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Natural Awakenings Tucson

Know Thy Self: Grow Personally and Spiritually through Self-Study

Aug 31, 2023 09:00AM ● By Naomi Greene
This is the time of year when many are involved in back-to-school activities—whether it’s their children, young adults or adults themselves going back. But there is one kind of study that we should all be making: Self-Study.
While this may sound like an egotistical endeavor, in yoga, Self-Study, or Svadhyaya, presents an opportunity to become more self-aware on many levels, and via various methods. Primarily, it means to get in touch with that inner divine spark—our higher Self. By getting in touch with that Self, we mature and grow spiritually and develop a better understanding, not only of ourselves, but also of others.
According to yoga, we are all on a journey of that self-discovery. Basically, it says we’re all going to get there—whether “there” is enlightenment, or union with God. Svadhyaya is part of the Patanjali’s Yoga Sutras, the eight limbs of yoga. It falls under the observances, the things we ought to do. These observances have three levels—physical, verbal and intellectual.
The physical level of Self-Study points out that finding and reading sacred texts, for example, involves the body as well as the mind. In yoga practice, participants are encouraged to scan the body for posture alignment and afterwards, for what feels stretched. Returning to a neutral position, we scan for what our body is telling us about what we just did.
On the verbal level, the sutras suggest reading some of the sacred texts aloud to ourselves. The verbal level could also involve chanting of mantras.
Intellectual Self-Study may include chanting of the sacred sound “om” or any other sacred song or mantra, then attuning to the feeling state that the chanting evokes.
Self-Study can also begin with meditation. In yoga, there is a technique known as “tarka” meditation, or reflection. This can be done at the end of the day by sitting quietly and performing a reflection on the most important thought or event of the day, and how we reacted. As part of that, we can journal about it.
There is also a life tarka, where we reflect on the different stages of our life—the earliest memory, the most important events at different stages of our life, doing so without judgement, and also journaling about them. These are all very important as we try to find harmony and balance in life.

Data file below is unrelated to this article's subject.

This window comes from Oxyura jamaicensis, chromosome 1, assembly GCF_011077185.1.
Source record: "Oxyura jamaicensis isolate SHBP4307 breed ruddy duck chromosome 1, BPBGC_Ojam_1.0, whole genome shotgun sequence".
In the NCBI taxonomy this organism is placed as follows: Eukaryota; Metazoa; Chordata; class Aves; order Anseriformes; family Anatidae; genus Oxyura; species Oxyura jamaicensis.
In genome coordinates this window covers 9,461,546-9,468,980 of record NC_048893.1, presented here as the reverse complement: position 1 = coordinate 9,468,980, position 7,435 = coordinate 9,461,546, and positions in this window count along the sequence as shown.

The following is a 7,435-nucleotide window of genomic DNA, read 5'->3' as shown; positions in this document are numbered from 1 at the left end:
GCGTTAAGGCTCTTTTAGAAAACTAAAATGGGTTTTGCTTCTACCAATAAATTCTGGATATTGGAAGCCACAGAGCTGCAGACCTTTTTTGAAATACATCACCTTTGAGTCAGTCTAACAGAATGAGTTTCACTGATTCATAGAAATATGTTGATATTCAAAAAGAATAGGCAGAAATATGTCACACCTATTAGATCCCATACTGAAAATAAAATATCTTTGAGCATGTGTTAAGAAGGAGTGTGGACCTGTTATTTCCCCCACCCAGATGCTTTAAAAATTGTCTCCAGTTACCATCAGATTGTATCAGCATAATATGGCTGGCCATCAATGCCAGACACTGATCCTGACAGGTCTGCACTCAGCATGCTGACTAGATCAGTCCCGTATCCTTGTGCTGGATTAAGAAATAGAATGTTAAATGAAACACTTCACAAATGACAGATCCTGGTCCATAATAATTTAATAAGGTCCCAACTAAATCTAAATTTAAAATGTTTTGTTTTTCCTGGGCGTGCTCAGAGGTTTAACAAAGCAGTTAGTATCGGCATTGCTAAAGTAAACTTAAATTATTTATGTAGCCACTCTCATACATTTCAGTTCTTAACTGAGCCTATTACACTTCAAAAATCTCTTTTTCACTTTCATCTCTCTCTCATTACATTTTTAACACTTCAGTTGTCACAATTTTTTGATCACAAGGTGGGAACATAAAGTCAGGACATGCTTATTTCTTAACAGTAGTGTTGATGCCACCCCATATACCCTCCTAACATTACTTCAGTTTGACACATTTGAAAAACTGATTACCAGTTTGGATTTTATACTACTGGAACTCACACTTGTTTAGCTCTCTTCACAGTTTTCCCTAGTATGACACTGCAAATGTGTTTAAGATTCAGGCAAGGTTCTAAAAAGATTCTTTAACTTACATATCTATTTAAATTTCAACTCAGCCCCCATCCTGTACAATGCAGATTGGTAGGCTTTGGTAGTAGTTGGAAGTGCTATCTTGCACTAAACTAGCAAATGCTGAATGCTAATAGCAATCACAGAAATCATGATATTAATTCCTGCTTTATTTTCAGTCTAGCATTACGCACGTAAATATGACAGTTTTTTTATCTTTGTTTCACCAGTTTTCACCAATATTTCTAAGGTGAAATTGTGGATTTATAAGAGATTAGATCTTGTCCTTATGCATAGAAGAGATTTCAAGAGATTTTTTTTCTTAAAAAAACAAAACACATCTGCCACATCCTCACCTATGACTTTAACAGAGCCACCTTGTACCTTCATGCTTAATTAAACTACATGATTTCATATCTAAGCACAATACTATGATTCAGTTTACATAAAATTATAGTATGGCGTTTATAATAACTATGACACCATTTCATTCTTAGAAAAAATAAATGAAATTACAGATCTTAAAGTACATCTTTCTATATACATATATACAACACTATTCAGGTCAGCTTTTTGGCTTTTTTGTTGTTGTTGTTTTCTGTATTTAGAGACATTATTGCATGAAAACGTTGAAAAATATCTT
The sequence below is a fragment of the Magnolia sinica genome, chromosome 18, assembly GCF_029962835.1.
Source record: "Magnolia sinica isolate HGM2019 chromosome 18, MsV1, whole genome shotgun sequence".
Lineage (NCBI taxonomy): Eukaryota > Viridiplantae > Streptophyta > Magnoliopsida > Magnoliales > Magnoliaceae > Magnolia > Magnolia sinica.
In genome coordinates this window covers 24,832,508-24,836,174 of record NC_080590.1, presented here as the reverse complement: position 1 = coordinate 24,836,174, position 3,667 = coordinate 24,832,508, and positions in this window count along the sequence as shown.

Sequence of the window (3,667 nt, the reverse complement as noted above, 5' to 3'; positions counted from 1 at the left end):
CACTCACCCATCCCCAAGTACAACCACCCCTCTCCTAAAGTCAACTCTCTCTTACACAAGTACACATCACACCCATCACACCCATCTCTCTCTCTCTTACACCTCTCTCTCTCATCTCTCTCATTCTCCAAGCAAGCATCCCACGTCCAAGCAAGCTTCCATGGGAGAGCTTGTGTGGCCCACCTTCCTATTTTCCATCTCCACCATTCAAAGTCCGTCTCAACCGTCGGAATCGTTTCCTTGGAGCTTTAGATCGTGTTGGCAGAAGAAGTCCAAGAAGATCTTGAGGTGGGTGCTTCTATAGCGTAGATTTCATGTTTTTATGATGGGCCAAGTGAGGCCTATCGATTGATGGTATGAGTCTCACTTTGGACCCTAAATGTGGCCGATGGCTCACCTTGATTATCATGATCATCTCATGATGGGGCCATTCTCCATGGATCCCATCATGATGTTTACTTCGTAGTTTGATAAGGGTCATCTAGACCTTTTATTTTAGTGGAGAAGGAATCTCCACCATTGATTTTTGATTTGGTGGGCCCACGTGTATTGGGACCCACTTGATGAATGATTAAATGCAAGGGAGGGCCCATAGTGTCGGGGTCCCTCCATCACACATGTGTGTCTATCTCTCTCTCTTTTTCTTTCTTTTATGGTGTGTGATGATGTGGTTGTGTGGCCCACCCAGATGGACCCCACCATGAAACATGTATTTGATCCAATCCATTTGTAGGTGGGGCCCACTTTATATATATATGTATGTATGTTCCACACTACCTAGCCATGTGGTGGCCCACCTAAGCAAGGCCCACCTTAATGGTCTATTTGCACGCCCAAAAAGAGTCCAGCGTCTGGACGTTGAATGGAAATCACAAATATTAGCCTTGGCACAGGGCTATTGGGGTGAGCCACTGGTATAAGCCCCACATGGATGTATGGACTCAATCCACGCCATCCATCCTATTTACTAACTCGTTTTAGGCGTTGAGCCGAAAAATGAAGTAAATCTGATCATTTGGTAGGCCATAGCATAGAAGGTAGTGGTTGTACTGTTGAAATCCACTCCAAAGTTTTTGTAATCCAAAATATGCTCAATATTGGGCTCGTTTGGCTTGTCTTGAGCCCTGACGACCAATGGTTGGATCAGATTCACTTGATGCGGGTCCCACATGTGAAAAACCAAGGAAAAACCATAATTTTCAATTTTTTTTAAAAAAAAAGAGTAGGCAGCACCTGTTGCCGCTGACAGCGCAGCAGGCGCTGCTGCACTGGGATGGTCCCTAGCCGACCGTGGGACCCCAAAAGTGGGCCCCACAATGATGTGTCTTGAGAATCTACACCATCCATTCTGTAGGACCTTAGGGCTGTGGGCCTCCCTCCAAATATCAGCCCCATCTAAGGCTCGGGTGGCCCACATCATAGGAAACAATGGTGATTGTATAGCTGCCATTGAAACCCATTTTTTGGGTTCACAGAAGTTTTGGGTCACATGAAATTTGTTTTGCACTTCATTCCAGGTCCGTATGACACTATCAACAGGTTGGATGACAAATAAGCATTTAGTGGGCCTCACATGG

As we develop self-awareness, there is a realization that Self-Study is also a 24/7 endeavor, a moment-by-moment level, not something that is done only during meditation. We need to be our own watchers, or witnesses to our daily lives and thoughts. For example, what are we thinking as we’re waiting in a line or washing dishes? Where is our mind? If you’re like most people, our mind or thoughts are elsewhere following either concerns, fears or desires.
Self-Study can involve something as simple as watching the breath. How do you breathe? Do you use both nostrils? Does it flow evenly on both sides? Do you use full breaths using the diaphragm? If we start by paying attention to the breath throughout the day, maybe we can also follow our emotions and thoughts.
If you think about it, the breath is linked to every emotion we’ve ever experienced. When we’re angry, we get all huffy and the breath is sharp and harsh. Sad or weepy, we may sob. Laughter employs quick exhalations—ha, ha, ha. So, if we are aware of what our breath is doing at any given moment, we can “catch it”, change it, and maybe even change our mood. Life can be balanced, breath by breath.
Finally, there is the journey to the inner Self, the higher Self—the most important journey. As we meditate and go deeper, there is the realization that this inner Self is also part of the bigger cosmic Self—the Atma. There’s a state of mind where we realize we’re connected to all life, and to everything. That every living thing has the Self at its core. This is one aspect of what is meant by Self-Realization.
So, find yourself some new pens and clean, new notebooks, and begin your own journey. This is your own individual classroom, the beginning of Self-Study, and the beginning of Self-Awareness.

Naomi Greene is a freelance writer and yoga teacher at The Yoga Connection, Tucson’s only nonprofit yoga center and school. Connect at 520-323-1222 or [email protected].

The Yoga Connection - 3929 E Pima Tucson AZ

The Yoga Connection - 3929 E Pima, Tucson, AZ

The Yoga Connection is a non-profit 501(c)3 serving the Tucson Community for more than 30 years. The center is dedicated to serving all who seek to learn Hatha Yoga, meditation or the Kr... Read More »